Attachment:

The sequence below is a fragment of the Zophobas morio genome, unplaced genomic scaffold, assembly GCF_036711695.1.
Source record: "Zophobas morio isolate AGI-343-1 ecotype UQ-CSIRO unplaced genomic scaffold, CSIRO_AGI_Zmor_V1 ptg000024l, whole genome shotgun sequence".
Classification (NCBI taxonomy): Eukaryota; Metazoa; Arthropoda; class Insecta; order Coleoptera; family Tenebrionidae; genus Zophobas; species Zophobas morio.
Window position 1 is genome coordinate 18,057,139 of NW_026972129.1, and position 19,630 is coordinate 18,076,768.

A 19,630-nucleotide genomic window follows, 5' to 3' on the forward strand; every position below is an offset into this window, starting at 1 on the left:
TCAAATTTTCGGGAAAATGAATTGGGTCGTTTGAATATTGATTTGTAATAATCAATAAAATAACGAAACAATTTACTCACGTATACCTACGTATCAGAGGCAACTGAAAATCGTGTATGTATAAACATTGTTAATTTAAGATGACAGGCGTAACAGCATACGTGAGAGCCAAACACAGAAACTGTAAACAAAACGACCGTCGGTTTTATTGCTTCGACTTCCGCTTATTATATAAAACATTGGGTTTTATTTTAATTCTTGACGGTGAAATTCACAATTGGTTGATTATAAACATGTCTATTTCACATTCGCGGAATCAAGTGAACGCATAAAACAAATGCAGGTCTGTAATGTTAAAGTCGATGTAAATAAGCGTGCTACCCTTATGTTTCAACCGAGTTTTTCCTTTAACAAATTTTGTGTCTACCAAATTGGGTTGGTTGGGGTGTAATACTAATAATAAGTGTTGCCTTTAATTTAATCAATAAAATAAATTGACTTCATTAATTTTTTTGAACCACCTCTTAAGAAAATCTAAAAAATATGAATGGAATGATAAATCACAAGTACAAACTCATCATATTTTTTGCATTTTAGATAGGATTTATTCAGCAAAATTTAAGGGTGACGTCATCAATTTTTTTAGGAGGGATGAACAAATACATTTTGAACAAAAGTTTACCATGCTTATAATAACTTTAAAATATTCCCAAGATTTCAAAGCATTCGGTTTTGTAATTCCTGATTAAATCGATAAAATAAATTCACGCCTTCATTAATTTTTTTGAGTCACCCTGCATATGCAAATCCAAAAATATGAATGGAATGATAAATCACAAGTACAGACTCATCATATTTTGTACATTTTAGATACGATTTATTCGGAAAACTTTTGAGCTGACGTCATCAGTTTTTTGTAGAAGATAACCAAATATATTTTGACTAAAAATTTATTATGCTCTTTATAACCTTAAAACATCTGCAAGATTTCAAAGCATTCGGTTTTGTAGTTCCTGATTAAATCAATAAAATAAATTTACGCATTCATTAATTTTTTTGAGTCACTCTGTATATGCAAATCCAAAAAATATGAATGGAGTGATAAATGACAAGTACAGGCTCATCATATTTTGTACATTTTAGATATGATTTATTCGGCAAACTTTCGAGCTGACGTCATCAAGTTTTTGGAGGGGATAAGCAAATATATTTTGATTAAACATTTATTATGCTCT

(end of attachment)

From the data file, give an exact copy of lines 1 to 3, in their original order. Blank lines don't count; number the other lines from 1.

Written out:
The sequence below is a fragment of the Zophobas morio genome, unplaced genomic scaffold, assembly GCF_036711695.1.
Source record: "Zophobas morio isolate AGI-343-1 ecotype UQ-CSIRO unplaced genomic scaffold, CSIRO_AGI_Zmor_V1 ptg000024l, whole genome shotgun sequence".
Classification (NCBI taxonomy): Eukaryota; Metazoa; Arthropoda; class Insecta; order Coleoptera; family Tenebrionidae; genus Zophobas; species Zophobas morio.